Houston Marathon Trials Analysis: Follow the "Support"
March 2, 2009
We talked to Ed Torres, one of the two athlete representatives (the other was Olympic marathoner Magdalena Boulet) on the USATF committee that awarded both the men's and women's 2012 Olympic Marathon Trials to Houston. We wanted to find out more about the process and some of the factors that led to Houston being awarded both of the Trials.
One of the first things that came up in talking to Ed is that he has now retired from the sport as a competitor. (More on that coming soon).
After talking to Ed, while he did not directly say so, it seems apparent the Trials were awarded to Houston over New York primarily because Houston's bid was financially stronger than New York's.
Ed said the Committee first met at the USATF Convention in December. We believe the committee had seven members plus USATF CEO Doug Logan (5 members we can think of are Boulet and Ed Torres, USATF Men's Long Distance Running Chair Glenn Latimer, USATF Women's Long Distance Running Chair Virginia Brophy Achman, and Associate Director, Marketing and LDR, Jim Estes). Bids apparently were from New York (men), Boston (women), and Houston for both. Houston also was willing to only put on one of the races.
After meeting at the USATF Convention in December, Committee members then talked on the phone a couple of times a month and Ed felt pleased with the process that was led by USATF CEO Doug Logan. Ed said they "did a good job of working together." The final decision was reached this past weekend at the USATF Indoor meet according to Houston Marathon director Steven Karpas.
Boston Out of the Running Early
As for how things went down, our conversations with Ed and Houston director Karpas indicate Boston fell out of the running early. One of Ed's main jobs was to solicit athlete feedback and Ed said a drawback with Boston was that it was closer to the Olympics than the other races. Athletes, when polled, said they preferred a winter marathon or a fall marathon to give them more time to recover for the Olympics. The 2012 London marathon will be 2 weeks earlier than the 2008 Beijing marathon, and Boston's date was the latest trials contender by almost three months. New York is in early November, Houston in January and Boston in early April.
So in essence that left Houston and New York. Ed said, "to be quite honest there were a few of us who thought we should separate the men's and women's (races)...and we wanted to award one of them to New York" but others on the committee "wanted to try something new and put them together."
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Ed said, "We looked at the pros and cons of what Houston and what New York were offering in terms of support and this time around in terms of support Houston was the best. Houston went over the top this time around."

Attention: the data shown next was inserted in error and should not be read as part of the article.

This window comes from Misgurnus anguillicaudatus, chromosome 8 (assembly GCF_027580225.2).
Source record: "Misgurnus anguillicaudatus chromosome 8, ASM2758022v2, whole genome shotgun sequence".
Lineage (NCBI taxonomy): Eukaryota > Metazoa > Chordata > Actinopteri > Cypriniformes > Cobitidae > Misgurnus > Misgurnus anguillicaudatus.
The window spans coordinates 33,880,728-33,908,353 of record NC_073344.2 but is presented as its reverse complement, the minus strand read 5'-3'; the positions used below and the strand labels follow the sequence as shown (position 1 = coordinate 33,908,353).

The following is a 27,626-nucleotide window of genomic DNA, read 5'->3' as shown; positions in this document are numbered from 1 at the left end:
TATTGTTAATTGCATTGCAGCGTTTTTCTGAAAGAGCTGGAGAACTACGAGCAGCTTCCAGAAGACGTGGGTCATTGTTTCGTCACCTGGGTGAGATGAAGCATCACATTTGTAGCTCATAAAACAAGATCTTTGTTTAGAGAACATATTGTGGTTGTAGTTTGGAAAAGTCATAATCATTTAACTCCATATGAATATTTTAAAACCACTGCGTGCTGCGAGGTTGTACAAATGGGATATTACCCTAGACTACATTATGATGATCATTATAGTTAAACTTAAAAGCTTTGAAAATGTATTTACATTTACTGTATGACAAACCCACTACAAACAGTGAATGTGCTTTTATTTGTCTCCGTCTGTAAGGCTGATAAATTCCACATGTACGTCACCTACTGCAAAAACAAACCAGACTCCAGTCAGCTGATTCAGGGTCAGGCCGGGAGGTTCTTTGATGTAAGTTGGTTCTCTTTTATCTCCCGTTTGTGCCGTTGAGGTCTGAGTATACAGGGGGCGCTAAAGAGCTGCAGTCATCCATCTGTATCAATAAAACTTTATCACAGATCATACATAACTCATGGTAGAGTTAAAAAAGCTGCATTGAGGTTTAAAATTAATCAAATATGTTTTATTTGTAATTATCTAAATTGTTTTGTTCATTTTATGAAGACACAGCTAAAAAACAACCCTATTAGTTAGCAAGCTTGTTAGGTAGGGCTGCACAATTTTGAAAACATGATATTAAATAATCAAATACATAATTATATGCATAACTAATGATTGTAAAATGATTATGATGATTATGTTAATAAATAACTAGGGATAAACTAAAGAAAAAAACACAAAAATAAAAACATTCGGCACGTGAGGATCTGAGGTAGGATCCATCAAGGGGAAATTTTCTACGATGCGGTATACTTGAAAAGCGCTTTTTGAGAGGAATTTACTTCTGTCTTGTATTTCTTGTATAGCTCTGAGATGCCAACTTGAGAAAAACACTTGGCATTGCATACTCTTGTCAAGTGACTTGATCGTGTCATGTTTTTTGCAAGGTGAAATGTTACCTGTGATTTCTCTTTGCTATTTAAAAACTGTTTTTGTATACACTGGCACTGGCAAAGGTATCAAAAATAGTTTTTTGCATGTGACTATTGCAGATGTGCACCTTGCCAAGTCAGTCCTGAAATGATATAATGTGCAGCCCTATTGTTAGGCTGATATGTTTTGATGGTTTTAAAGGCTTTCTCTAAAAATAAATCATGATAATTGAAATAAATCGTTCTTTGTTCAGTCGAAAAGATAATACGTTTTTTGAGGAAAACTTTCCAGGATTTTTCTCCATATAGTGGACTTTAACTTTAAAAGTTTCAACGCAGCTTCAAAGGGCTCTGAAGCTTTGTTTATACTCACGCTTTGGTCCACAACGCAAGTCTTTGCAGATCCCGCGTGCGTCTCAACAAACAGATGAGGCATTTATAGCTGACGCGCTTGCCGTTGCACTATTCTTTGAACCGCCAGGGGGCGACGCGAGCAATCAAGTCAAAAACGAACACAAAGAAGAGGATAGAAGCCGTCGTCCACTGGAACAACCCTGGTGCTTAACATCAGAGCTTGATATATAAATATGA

Ed was quick to praise ING New York Marathon Director Mary Witternberg, who led the New York Bid. Ed said, "Mary and the NYRR have given way more support to distance running than any other organization (in the United States)."
However, in terms of the marathon trials bids, Ed said the committee "definitely felt Houston was giving the better support this time around. What Houston came up with was amazing."
What Is "Support" ?
Ed did not want to elaborate on what "support" meant, but did say finances came into the decision.
Ed indicated New York was given the opportunity to solidify its bid, but Houston still came out on top. "Support" was not the only factor in awarding the Trials to Houston as Ed also cited having a pancake flat course that was similar to London's as being a factor.
We believe putting on a trials race in New York is way more expensive than putting one on in Houston. It is our belief that the Houston bid was stronger financially than New York's. Perhaps New York's bid had less in terms of guarantees and left more on the shoulders for USATF and the USOC.
Assuming equal financial bids, we see the Trials being awarded to New York every single time over Houston. Flat courses and excitement from holding the Trials in the same place simultaneously may be extenuating factors, but we say follow the money. Houston had the better bid and deserved to win.
Our biggest concern now is that it appears they are planning on starting the men's and women's races at the same time which in our minds is a mistake as both races will be at critical stages at the same time.
More Coverage from Yesterday: The Inside Story: How Houston Beat Out New York For The Right To Host The 2012 US Olympic Marathon Trials The Chevron Houston Marathon will celebrate its 40th anniversary in grand style by hosting the men's and women's Olympic Marathon Trials. Nine years ago, this once-proud race which had hosted the 1992 Olympic Marathon Trials and had Bill Rodgers as a former champion dropped prize money and seemed to be on its way to exiting the national stage. Now Houston is on top of the US running world. Read how it happened and get some more details on the 2012 Trials.